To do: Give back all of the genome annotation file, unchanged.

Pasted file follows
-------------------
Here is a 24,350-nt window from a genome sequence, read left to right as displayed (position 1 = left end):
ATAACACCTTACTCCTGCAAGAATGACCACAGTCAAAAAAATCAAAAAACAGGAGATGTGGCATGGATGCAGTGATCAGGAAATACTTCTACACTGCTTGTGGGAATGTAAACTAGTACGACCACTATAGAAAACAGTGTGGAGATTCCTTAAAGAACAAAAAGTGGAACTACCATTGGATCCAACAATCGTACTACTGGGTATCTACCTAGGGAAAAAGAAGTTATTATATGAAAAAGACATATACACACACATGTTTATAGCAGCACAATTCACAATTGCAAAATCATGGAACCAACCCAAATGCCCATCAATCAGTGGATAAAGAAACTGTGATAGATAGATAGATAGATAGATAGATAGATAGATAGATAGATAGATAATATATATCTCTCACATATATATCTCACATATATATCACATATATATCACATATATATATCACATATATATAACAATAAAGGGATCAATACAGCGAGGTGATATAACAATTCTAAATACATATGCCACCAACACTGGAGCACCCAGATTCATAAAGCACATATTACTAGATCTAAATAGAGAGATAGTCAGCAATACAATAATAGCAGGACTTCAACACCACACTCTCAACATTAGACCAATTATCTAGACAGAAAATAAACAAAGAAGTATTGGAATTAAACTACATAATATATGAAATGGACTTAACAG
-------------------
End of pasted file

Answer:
Here is a 24,350-nt window from a genome sequence, read left to right as displayed (position 1 = left end):
ATAACACCTTACTCCTGCAAGAATGACCACAGTCAAAAAAATCAAAAAACAGGAGATGTGGCATGGATGCAGTGATCAGGAAATACTTCTACACTGCTTGTGGGAATGTAAACTAGTACGACCACTATAGAAAACAGTGTGGAGATTCCTTAAAGAACAAAAAGTGGAACTACCATTGGATCCAACAATCGTACTACTGGGTATCTACCTAGGGAAAAAGAAGTTATTATATGAAAAAGACATATACACACACATGTTTATAGCAGCACAATTCACAATTGCAAAATCATGGAACCAACCCAAATGCCCATCAATCAGTGGATAAAGAAACTGTGATAGATAGATAGATAGATAGATAGATAGATAGATAGATAGATAGATAATATATATCTCTCACATATATATCTCACATATATATCACATATATATCACATATATATATCACATATATATAACAATAAAGGGATCAATACAGCGAGGTGATATAACAATTCTAAATACATATGCCACCAACACTGGAGCACCCAGATTCATAAAGCACATATTACTAGATCTAAATAGAGAGATAGTCAGCAATACAATAATAGCAGGACTTCAACACCACACTCTCAACATTAGACCAATTATCTAGACAGAAAATAAACAAAGAAGTATTGGAATTAAACTACATAATATATGAAATGGACTTAACAG